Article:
Professor Sir Martin Sweeting OBE, Executive Chairman of SSTL, commented "We have built up a close relationship with our colleagues at CST and the Russian Space Agency over the last 20 years, successfully launching 21 satellites on-board Russian rockets over 11 launch campaigns. SSTL was the first customer and partner for the DNEPR launch vehicle, allowing Kosmotras to compete in the international market for launch services using this launcher and also the first customer for SSO services from Plesetsk on Cosmos LV."

"SSTL is extending this relationship into the future through significant participation in the Kanopus high resolution Earth Observation constellation with our partner FSUE NPP VNIIEM [1] and the launch of three further satellites from Russia later this year. I hope that the signing of this MOU between UK Space Agency and the Russian Federal Space Agency will bring further commercial benefits to the space activities and space industries of both countries."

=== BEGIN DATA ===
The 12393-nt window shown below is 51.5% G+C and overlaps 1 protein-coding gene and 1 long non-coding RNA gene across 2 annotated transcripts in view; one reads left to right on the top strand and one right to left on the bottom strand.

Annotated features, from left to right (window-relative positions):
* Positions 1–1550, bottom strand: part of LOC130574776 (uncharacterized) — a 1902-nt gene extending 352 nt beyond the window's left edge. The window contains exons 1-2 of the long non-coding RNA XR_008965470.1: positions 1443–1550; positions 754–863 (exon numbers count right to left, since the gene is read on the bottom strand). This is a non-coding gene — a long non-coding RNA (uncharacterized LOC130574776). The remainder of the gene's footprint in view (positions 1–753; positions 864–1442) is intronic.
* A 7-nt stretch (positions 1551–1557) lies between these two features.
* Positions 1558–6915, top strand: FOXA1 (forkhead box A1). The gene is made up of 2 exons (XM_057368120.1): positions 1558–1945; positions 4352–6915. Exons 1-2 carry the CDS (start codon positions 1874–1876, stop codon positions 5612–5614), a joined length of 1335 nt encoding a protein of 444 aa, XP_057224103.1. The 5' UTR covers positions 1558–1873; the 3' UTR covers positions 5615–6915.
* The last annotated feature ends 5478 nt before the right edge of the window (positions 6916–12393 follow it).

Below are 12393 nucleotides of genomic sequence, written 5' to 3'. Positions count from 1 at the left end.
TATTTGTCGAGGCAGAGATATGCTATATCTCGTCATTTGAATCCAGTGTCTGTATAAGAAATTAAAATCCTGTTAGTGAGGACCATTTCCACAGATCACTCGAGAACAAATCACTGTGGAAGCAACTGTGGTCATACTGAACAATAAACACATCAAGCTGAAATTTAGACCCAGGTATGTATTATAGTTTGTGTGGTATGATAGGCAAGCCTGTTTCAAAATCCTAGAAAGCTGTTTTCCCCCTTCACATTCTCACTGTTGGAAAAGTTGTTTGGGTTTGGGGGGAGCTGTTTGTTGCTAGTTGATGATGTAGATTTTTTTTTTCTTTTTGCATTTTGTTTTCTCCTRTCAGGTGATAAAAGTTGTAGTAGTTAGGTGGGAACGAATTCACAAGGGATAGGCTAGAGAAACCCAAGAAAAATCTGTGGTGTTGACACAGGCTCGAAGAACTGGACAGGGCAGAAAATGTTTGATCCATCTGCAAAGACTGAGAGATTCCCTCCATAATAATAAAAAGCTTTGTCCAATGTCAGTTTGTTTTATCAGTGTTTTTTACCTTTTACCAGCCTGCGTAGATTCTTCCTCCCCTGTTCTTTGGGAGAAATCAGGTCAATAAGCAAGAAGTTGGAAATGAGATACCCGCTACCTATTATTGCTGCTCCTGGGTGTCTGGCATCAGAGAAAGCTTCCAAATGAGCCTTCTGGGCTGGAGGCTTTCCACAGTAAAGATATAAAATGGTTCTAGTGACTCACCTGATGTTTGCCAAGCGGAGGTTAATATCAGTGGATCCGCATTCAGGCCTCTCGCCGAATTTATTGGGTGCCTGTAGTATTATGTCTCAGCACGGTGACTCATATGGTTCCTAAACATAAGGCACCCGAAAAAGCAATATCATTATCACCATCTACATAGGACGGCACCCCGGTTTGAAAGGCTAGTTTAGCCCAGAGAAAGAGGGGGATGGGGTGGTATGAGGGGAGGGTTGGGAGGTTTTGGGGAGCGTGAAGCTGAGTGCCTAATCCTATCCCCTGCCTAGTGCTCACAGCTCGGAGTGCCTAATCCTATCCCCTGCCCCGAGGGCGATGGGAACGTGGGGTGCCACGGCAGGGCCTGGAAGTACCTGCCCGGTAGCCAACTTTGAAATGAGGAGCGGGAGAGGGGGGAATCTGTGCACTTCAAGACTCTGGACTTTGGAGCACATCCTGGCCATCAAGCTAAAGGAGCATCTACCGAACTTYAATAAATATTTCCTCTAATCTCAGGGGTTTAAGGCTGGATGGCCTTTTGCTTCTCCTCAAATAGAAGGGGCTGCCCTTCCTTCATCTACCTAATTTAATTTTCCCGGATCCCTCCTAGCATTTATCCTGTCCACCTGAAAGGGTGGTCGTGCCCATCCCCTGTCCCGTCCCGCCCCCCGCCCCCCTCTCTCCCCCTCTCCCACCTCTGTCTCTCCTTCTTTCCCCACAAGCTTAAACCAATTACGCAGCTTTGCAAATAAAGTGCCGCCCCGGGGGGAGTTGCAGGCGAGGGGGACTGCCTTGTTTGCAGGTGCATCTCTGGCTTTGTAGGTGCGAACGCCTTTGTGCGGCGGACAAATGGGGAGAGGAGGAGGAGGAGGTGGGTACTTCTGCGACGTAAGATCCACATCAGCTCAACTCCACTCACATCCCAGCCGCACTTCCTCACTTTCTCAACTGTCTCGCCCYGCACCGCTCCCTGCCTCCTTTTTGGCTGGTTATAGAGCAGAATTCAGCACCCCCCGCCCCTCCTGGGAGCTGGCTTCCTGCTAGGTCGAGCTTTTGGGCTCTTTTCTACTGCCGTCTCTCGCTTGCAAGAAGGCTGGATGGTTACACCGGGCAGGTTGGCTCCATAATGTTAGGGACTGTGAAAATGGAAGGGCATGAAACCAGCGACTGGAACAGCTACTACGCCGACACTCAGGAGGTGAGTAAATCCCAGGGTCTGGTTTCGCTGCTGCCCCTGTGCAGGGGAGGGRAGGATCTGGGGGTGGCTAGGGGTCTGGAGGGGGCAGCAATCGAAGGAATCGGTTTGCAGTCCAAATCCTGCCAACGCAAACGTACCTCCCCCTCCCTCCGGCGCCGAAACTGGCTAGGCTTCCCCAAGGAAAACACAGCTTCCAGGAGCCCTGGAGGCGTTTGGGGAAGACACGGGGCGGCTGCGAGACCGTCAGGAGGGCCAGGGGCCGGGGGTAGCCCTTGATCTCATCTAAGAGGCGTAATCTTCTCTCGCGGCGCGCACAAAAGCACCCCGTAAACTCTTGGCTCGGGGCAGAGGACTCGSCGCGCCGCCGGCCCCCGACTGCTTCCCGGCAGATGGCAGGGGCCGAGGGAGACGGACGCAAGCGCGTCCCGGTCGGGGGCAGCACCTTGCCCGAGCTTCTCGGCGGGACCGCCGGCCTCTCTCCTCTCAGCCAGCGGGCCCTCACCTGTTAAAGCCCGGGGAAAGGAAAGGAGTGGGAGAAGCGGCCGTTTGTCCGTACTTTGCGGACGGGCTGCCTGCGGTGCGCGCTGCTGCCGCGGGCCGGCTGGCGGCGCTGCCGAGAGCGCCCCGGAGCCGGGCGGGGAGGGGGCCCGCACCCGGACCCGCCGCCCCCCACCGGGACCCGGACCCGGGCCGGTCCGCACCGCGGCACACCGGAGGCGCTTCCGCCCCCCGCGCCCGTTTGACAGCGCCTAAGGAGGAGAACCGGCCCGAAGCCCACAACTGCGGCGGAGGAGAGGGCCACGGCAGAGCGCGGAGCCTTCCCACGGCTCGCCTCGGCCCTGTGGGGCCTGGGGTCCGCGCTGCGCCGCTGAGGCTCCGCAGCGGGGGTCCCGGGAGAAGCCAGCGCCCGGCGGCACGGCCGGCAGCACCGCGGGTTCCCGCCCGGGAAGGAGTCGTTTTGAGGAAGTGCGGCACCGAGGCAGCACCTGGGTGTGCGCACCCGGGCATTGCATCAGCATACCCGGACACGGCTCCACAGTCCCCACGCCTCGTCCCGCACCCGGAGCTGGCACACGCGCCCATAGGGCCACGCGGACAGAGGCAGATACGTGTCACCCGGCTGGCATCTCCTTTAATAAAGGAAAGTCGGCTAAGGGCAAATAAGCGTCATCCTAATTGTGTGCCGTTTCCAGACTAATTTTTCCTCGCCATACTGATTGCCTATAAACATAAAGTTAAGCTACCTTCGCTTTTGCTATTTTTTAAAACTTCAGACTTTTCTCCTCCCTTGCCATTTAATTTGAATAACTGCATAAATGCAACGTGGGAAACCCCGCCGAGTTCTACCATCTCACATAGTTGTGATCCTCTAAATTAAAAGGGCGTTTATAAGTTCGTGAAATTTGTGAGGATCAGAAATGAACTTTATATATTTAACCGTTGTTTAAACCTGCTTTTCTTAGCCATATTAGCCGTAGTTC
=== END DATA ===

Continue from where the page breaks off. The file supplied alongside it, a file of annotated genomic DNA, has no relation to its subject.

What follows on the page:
SSTL has teamed up with UK and Moscow offices of Commercial Space Technologies (CST Ltd.) as representative and local partner since early 1990s.

Robert Pearlman
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posted 07-21-2010 09:52 AM     Click Here to See the Profile for Robert Pearlman   Click Here to Email Robert Pearlman     Edit/Delete Message   Reply w/Quote
UK Space Agency release
UK Space Agency and NASA sign joint statement of intent

The Minister of State for Universities and Science David Willetts has today (Wednesday 21st July) announced that the UK Space Agency and NASA have agreed a statement of intent for potential cooperation in civil space activities.

The statement, signed yesterday, at a meeting in London, by the Minister and the NASA Administrator, Charles F. Bolden Jr, confirms the mutual desire of the two agencies to identify new cooperative activities related to Earth and space science, life sciences, and space exploration, in addition to other areas of mutual interest.


Credit: BIS

David Willetts, Minister of state for Universities and Science (Left) and NASA Administrator, Charles F. Bolden Jr